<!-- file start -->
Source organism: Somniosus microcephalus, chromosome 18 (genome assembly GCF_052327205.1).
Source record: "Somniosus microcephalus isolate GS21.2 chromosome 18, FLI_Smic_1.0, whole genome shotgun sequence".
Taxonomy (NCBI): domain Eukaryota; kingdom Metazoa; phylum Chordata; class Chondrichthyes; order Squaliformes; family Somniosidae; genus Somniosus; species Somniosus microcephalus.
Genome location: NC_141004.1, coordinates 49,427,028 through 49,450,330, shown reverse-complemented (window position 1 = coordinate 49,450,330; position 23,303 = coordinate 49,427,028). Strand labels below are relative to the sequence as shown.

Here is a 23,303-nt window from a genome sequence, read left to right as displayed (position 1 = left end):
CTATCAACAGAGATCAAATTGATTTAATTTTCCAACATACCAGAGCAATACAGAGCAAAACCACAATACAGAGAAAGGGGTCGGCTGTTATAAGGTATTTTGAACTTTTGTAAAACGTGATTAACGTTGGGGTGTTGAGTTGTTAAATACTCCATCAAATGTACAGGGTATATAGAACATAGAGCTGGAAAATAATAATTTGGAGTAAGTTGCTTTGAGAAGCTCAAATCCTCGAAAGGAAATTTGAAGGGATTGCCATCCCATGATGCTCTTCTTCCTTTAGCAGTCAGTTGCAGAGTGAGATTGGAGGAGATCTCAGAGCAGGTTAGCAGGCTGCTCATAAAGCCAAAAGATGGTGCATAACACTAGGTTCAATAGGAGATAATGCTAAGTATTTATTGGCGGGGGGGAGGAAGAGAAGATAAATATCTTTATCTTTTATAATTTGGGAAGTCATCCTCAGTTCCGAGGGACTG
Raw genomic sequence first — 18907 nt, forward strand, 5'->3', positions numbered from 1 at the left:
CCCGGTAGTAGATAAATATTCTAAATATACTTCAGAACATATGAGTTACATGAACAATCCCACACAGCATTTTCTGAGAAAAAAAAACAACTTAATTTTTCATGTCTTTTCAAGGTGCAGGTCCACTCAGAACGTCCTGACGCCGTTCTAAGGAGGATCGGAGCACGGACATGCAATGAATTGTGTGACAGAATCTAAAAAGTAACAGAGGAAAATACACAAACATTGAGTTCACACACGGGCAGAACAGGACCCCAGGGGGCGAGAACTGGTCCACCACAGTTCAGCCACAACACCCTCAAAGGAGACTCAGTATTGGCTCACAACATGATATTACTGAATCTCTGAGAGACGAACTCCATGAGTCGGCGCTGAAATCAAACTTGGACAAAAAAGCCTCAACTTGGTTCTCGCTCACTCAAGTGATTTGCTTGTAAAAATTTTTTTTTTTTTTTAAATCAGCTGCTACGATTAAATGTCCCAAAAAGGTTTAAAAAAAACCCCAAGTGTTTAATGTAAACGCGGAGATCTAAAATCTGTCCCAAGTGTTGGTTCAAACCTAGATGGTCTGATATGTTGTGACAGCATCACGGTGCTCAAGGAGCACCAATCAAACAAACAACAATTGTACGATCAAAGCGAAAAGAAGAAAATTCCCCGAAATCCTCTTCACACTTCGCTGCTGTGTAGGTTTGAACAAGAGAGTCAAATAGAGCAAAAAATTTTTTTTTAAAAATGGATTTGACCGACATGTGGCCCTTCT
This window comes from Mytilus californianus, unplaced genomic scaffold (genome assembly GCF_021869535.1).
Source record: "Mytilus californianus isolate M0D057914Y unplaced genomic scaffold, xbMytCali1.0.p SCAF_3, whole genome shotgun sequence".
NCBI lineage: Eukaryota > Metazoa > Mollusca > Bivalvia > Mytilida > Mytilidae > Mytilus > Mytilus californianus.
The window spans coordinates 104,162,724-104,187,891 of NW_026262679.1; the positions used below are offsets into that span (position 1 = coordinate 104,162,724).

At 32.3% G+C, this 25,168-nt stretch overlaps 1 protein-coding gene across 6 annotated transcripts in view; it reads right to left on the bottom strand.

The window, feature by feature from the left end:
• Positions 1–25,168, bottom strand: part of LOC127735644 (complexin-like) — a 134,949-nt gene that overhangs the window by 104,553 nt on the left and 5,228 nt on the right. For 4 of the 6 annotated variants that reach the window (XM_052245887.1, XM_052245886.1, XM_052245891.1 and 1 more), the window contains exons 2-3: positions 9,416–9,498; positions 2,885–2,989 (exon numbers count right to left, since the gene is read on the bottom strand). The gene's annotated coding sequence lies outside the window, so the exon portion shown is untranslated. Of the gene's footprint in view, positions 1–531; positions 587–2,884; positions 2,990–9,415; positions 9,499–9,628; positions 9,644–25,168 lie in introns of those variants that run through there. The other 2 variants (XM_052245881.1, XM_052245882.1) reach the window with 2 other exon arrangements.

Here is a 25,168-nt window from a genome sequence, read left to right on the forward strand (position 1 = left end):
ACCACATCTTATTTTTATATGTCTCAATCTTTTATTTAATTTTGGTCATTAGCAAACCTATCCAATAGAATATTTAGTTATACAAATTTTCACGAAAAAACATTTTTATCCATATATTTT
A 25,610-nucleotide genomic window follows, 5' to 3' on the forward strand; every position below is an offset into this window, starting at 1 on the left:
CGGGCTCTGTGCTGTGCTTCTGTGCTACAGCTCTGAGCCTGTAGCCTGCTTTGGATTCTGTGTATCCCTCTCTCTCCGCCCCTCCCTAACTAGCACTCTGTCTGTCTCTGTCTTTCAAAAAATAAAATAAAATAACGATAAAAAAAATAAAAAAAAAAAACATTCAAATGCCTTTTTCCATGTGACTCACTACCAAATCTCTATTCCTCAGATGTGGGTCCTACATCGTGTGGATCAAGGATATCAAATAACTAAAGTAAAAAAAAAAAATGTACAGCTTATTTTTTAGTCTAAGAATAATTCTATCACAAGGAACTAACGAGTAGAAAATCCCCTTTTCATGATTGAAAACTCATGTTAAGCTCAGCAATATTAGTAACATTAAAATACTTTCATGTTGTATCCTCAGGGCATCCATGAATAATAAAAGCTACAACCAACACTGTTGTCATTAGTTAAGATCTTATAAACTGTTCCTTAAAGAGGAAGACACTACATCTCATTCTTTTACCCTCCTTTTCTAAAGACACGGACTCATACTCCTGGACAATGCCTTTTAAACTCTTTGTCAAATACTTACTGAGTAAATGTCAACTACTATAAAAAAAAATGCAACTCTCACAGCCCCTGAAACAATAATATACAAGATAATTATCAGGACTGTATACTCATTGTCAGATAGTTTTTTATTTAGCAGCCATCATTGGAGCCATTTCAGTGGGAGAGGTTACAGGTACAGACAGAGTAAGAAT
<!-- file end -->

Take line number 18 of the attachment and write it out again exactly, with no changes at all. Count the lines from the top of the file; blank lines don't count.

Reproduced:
A 25,610-nucleotide genomic window follows, 5' to 3' on the forward strand; every position below is an offset into this window, starting at 1 on the left: